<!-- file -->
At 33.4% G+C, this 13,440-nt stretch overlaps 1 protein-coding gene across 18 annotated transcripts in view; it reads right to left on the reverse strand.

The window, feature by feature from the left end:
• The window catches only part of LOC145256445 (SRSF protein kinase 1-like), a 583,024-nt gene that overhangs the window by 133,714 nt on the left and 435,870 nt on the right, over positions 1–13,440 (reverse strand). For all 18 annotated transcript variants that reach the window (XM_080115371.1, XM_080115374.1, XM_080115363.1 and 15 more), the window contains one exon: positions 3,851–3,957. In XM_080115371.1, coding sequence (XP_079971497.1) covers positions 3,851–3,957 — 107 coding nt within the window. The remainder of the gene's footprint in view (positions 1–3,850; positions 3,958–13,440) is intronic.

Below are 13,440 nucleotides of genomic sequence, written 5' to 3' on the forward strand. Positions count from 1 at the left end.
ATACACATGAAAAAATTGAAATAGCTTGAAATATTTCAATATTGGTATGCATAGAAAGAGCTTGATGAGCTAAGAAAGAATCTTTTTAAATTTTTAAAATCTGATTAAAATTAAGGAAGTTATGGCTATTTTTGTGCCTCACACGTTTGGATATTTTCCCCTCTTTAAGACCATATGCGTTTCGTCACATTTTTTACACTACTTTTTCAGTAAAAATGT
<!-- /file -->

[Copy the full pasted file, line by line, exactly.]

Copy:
At 33.4% G+C, this 13,440-nt stretch overlaps 1 protein-coding gene across 18 annotated transcripts in view; it reads right to left on the reverse strand.

The window, feature by feature from the left end:
• The window catches only part of LOC145256445 (SRSF protein kinase 1-like), a 583,024-nt gene that overhangs the window by 133,714 nt on the left and 435,870 nt on the right, over positions 1–13,440 (reverse strand). For all 18 annotated transcript variants that reach the window (XM_080115371.1, XM_080115374.1, XM_080115363.1 and 15 more), the window contains one exon: positions 3,851–3,957. In XM_080115371.1, coding sequence (XP_079971497.1) covers positions 3,851–3,957 — 107 coding nt within the window. The remainder of the gene's footprint in view (positions 1–3,850; positions 3,958–13,440) is intronic.

Below are 13,440 nucleotides of genomic sequence, written 5' to 3' on the forward strand. Positions count from 1 at the left end.
ATACACATGAAAAAATTGAAATAGCTTGAAATATTTCAATATTGGTATGCATAGAAAGAGCTTGATGAGCTAAGAAAGAATCTTTTTAAATTTTTAAAATCTGATTAAAATTAAGGAAGTTATGGCTATTTTTGTGCCTCACACGTTTGGATATTTTCCCCTCTTTAAGACCATATGCGTTTCGTCACATTTTTTACACTACTTTTTCAGTAAAAATGT